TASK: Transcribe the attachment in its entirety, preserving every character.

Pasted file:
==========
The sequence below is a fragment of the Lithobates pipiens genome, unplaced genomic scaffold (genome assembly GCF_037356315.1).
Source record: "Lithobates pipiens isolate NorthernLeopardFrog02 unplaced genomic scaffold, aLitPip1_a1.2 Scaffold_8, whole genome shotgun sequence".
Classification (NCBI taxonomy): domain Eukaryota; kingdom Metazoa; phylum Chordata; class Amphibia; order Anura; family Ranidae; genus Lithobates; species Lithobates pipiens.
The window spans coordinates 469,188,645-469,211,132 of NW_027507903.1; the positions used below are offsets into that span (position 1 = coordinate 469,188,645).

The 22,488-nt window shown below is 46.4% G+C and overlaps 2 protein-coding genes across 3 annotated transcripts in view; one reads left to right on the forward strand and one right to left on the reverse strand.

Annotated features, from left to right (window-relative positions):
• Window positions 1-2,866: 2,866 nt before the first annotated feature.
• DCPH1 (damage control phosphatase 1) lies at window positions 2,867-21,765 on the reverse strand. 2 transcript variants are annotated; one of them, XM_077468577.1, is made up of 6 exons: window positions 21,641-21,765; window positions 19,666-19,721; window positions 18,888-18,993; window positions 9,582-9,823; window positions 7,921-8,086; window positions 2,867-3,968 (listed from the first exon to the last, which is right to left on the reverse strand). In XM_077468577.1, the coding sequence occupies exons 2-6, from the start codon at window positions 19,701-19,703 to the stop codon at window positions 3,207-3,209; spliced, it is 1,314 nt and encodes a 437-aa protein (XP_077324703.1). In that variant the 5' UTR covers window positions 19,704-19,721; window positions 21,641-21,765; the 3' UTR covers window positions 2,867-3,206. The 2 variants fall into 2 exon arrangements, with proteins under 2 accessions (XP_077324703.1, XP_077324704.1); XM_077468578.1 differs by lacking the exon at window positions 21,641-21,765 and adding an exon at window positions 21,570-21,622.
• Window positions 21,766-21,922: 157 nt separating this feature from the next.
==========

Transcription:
The sequence below is a fragment of the Lithobates pipiens genome, unplaced genomic scaffold (genome assembly GCF_037356315.1).
Source record: "Lithobates pipiens isolate NorthernLeopardFrog02 unplaced genomic scaffold, aLitPip1_a1.2 Scaffold_8, whole genome shotgun sequence".
Classification (NCBI taxonomy): domain Eukaryota; kingdom Metazoa; phylum Chordata; class Amphibia; order Anura; family Ranidae; genus Lithobates; species Lithobates pipiens.
The window spans coordinates 469,188,645-469,211,132 of NW_027507903.1; the positions used below are offsets into that span (position 1 = coordinate 469,188,645).

The 22,488-nt window shown below is 46.4% G+C and overlaps 2 protein-coding genes across 3 annotated transcripts in view; one reads left to right on the forward strand and one right to left on the reverse strand.

Annotated features, from left to right (window-relative positions):
• Window positions 1-2,866: 2,866 nt before the first annotated feature.
• DCPH1 (damage control phosphatase 1) lies at window positions 2,867-21,765 on the reverse strand. 2 transcript variants are annotated; one of them, XM_077468577.1, is made up of 6 exons: window positions 21,641-21,765; window positions 19,666-19,721; window positions 18,888-18,993; window positions 9,582-9,823; window positions 7,921-8,086; window positions 2,867-3,968 (listed from the first exon to the last, which is right to left on the reverse strand). In XM_077468577.1, the coding sequence occupies exons 2-6, from the start codon at window positions 19,701-19,703 to the stop codon at window positions 3,207-3,209; spliced, it is 1,314 nt and encodes a 437-aa protein (XP_077324703.1). In that variant the 5' UTR covers window positions 19,704-19,721; window positions 21,641-21,765; the 3' UTR covers window positions 2,867-3,206. The 2 variants fall into 2 exon arrangements, with proteins under 2 accessions (XP_077324703.1, XP_077324704.1); XM_077468578.1 differs by lacking the exon at window positions 21,641-21,765 and adding an exon at window positions 21,570-21,622.
• Window positions 21,766-21,922: 157 nt separating this feature from the next.